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. Last Updated: 07/27/2016

Kidnappers Release Correspondent Held in Chechnya




An Itar-Tass correspondent in Chechnya was kidnapped and held for nearly a week before being set free under pressure from his relatives and Chechen authorities, the news agency reported Monday.


Said Isayev, a Chechen by nationality who also was working as a freelancer for The Moscow Times, was seized by unknown men in downtown Grozny while reporting at a rally, Itar-Tass reported.


The information, Itar-Tass said, came from a telephone interview with Sharip Asuyev, a journalist who said he is Isayev's brother.


Another relative, Dzhabrail Bakriyev, was kidnapped along with Isayev. Both were driven away in a car.


Saturday night, Isayev and Bakriyev attempted to escape, but the attempt failed and Isayev was wounded. The kidnappers brought him to a Grozny hospital, but after he was treated they took him back despite protests from the doctors, Itar-Tass reported. The nature of the injury was unclear.


Isayev was released Sunday afternoon under pressure from relatives and local authorities who declared that any attempt to restrict journalists' freedom in Chechnya would be "punished by a death sentence," Itar-Tass said. The report did not say whether Bakriyev was also released.


Isayev could not be immediately reached. His mobile telephone was not answering Monday and calls also were not going through to the Itar-Tass office in Grozny, where he was said to be staying. "Our correspondents call us. We can't contact them," an Itar-Tass editor in Moscow said.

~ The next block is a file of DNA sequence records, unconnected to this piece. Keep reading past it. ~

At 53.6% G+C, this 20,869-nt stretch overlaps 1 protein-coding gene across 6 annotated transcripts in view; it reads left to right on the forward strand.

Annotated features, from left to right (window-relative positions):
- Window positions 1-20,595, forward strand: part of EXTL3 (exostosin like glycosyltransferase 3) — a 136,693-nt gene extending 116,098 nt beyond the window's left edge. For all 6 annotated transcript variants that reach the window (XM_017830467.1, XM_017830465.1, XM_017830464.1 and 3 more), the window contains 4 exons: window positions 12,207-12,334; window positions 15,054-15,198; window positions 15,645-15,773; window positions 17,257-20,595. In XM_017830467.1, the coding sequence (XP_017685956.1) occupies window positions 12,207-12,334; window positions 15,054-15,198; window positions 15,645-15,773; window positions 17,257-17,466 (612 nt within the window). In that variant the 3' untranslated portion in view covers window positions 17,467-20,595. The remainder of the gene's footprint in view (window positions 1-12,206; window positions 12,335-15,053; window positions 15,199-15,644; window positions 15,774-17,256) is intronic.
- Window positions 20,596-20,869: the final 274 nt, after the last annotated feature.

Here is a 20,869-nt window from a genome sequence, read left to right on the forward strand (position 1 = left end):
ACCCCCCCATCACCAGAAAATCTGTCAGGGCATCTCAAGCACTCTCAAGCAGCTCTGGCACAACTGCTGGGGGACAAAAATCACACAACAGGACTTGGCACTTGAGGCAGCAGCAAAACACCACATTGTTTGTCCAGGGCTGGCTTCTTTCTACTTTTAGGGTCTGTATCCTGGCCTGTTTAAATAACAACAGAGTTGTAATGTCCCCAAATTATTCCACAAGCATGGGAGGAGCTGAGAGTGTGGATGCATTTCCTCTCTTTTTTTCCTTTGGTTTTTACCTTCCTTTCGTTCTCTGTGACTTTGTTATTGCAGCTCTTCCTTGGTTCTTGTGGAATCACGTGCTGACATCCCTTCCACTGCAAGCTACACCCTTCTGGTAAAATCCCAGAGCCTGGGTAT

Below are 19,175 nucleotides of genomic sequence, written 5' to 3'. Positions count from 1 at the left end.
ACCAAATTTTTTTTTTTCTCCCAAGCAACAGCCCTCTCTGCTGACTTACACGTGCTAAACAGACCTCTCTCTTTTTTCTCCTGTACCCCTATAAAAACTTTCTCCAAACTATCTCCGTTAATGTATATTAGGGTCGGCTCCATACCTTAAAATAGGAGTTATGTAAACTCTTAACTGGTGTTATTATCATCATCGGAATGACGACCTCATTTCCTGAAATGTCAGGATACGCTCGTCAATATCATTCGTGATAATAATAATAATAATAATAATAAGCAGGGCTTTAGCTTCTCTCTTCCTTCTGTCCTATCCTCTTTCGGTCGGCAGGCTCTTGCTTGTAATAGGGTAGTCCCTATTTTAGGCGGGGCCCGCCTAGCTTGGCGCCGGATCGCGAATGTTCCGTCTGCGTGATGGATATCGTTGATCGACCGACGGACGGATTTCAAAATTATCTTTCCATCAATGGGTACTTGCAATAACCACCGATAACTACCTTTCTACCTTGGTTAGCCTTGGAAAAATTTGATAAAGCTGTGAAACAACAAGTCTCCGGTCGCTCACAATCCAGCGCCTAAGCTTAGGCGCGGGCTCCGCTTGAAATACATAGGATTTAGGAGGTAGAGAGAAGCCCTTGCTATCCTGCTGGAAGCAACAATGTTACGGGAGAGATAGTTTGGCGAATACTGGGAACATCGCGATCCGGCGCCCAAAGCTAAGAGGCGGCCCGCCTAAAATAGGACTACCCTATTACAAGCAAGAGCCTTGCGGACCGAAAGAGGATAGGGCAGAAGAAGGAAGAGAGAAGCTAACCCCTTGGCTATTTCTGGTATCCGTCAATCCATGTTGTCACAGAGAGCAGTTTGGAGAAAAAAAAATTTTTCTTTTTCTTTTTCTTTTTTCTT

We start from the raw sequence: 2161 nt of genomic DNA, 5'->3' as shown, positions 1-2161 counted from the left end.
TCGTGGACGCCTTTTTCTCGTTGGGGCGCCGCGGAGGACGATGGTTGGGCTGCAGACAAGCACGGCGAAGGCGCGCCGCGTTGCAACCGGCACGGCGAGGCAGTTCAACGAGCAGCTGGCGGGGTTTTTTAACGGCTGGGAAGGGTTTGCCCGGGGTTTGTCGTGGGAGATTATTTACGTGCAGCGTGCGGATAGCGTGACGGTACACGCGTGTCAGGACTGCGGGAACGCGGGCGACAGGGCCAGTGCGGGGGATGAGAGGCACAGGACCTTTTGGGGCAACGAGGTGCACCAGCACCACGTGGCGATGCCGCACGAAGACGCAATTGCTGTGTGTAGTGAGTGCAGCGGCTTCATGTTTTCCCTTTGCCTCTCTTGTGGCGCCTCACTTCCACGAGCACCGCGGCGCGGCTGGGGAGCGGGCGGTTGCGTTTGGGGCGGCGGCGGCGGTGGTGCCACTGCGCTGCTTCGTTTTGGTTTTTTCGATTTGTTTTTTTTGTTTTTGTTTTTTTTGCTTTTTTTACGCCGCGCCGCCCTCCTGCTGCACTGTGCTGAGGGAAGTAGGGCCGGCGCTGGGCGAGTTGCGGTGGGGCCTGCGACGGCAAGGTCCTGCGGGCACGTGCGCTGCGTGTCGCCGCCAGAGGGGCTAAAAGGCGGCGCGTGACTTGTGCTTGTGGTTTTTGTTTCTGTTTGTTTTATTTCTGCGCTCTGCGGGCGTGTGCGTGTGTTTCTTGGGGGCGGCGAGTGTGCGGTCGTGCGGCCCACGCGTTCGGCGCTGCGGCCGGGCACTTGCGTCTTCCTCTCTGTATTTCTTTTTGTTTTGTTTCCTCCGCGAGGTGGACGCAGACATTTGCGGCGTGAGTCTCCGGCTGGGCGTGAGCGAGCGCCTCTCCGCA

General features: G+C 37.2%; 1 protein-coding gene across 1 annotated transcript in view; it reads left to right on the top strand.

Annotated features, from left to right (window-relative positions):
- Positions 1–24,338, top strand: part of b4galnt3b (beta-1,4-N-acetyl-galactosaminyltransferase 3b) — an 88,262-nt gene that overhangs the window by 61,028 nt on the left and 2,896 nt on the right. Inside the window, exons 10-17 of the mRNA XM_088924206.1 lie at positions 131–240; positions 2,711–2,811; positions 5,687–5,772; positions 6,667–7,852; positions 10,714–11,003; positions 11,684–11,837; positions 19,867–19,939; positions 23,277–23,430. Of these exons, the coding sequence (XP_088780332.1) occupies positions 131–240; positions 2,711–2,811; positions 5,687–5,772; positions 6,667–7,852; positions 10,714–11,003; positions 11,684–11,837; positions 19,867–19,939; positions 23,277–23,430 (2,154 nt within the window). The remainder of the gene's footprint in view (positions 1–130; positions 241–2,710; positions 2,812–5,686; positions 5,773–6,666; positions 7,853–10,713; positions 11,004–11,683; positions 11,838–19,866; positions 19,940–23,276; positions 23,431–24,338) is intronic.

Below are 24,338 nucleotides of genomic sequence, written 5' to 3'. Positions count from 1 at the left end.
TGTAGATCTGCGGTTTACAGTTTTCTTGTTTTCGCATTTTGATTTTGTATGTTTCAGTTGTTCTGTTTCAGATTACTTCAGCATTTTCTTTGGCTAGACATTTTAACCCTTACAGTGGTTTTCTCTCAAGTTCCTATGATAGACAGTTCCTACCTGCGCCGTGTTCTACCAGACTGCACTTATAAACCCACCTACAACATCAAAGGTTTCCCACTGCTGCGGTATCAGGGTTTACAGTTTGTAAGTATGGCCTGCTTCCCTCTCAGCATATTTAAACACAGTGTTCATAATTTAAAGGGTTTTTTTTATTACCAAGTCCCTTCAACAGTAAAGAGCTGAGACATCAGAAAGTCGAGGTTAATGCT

According to Asuyev, the details of Isayev's kidnapping and release were still being established.


Meanwhile, eight other hostages were freed in Chechnya following negotiations and taken to Russia, The Associated Press reported Saturday, citing an Interior Ministry spokesman.


Igor Korotkov, an Interior Ministry spokesman in Makhachkala, the capital of Dagestan, said the freed hostages were taken to the town of Pyatigorsk in southern Russia.


The hostages included two Dagestani policemen and a Russian soldier, Itar-Tass said. They were released Friday night after the intervention of a group set up by Alexander Lebed, the governor of the Krasnoyarsk region.


The hostages had been held for periods ranging from two months to more than a year.


According to the news agencies, no ransom was paid to the kidnappers.


Chechen gangs have turned kidnapping into a business. From January 1997 to August 1999, 1,094 people were abducted in Chechnya and neighboring regions, according to the Interior Ministry. About half of them are still in captivity.


Details of releases are seldom made public, but in most cases ransoms are believed to be paid.


The ransom paid for low-profile hostages ranges from about $5,000 to $145,000 according to Vyacheslav Izmailov, a retired major and military analyst with the newspaper Novaya Gazeta who has brokered the release of hostages. For high-profile hostages including foreigners and high Russian officials, ransoms as high as several million dollars are demanded.


Still missing is Major General Gennady Shpigun, for whom kidnappers have demanded the biggest reported ransom: $15 million. He was kidnapped in March after landing in Grozny airport.